The longevity of the Roman Republic’s democratic system is entirely attributable to its anti-plutocratic laws, which imposed a limit on the wealth of individuals. The failure of those laws brought the Republic down at the time of the Gracchi brothers. (That was known, and made explicit at the time; there was a direct shock between those, such as the Gracchi brothers, who wanted to impose the existing laws and their spirit, and the plutocrats, who wanted adulation and ever more control.)

Interestingly, the USA’s first billionaire, Carnegie, wanted taxation rates of at least 50% on the wealthiest, and close to 100% on inheritance. Thus, during the first century of its existence, the republic of the Union of the States of America had no real plutocrats. (At least none in the sense of using wealth to deflect the policy of the republic.)

Later, Theodore Roosevelt took direct measures to limit the power of the wealth of individuals on the economy (with his anti-monopoly law.)  American based plutocrats went around all this like their Roman predecessors, by going global (and Germany was the first, and most suitable, victim).

Reinstituting the Roman Republican laws limiting wealth would make the Republic viable again. And we would have to succeed where the Gracchi failed, by limiting wealth and power, globally.

Otherwise, it’s going to be all the way down, and, just as happened under the plutocracies that flourished under the Roman autocrats and in the Middle Ages. If we do not affect to love our oppressors, if we do not kneel and kiss their toes, we will feel their wrath.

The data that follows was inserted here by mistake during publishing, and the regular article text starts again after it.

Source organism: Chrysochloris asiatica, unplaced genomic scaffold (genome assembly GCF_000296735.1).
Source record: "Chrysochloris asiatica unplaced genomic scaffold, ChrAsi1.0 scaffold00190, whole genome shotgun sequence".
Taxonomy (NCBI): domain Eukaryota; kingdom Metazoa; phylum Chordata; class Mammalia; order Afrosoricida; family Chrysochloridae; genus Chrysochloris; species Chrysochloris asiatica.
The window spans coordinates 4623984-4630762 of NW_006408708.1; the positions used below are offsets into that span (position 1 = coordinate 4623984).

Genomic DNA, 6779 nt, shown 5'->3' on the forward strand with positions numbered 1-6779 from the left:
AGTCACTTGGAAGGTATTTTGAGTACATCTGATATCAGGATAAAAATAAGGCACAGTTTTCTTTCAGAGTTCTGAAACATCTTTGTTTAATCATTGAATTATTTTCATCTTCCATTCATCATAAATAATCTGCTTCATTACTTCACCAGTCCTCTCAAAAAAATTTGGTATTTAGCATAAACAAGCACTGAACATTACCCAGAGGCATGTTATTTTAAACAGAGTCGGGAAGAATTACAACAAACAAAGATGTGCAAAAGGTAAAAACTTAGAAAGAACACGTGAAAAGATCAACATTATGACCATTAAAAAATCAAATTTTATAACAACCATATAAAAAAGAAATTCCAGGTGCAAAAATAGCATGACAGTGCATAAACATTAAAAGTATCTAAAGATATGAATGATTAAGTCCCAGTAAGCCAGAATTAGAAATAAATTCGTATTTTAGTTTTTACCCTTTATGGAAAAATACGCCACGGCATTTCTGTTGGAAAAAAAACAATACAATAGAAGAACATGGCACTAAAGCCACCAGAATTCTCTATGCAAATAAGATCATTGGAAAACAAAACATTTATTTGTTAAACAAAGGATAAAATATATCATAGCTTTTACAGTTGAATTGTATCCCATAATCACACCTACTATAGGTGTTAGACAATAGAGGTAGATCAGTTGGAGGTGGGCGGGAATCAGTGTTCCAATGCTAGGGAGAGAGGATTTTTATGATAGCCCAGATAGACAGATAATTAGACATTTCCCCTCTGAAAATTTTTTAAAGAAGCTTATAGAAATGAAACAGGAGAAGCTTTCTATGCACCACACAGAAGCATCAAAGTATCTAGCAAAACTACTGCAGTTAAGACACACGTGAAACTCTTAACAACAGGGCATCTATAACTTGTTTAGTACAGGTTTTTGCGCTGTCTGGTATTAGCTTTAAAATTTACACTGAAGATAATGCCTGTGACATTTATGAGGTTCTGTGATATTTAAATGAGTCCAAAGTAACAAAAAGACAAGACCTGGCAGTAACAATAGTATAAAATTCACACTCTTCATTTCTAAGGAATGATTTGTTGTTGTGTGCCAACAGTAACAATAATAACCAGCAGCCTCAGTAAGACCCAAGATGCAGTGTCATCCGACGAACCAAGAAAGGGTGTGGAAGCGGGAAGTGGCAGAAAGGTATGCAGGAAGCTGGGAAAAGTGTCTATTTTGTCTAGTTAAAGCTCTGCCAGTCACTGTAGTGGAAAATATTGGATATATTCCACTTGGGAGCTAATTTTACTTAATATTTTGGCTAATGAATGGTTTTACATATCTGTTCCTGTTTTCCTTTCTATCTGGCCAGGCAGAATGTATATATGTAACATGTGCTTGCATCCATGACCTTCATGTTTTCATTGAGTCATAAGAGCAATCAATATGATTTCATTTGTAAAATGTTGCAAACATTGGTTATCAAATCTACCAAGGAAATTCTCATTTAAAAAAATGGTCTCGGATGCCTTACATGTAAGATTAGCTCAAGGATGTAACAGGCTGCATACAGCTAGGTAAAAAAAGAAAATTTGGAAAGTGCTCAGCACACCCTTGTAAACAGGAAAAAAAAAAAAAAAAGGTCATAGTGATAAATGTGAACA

Plutocracy, the rule of Pluto, is intrinsically, an insult. At some point, blossoming plutocracy makes it so that it comes to be called “aristocracy“, the rule of the best. Only then do plutocrats get the adulation they need.

There is plenty enough evidence of the sociopathy of adulation blossoming in the USA, and in Europe. The thriving austerity is not about prudent accounting: if we were truly prudent, we could easily avoid austerity by making the wealthy pay just part of the taxes they avoid.

Yet, that’s not even tried. Instead the poor and the public are made to pay for the crimes of the wealthy with austerity schemes. So what is austerity about? Unhinged hatred of the wealthy for commoners.

And this is just the beginning: in both Rome and the Middle Ages, extreme plutocracy ended with not just poverty and debasement, but also the death of most of the population, and direct causation can be demonstrated.


Patrice Ayme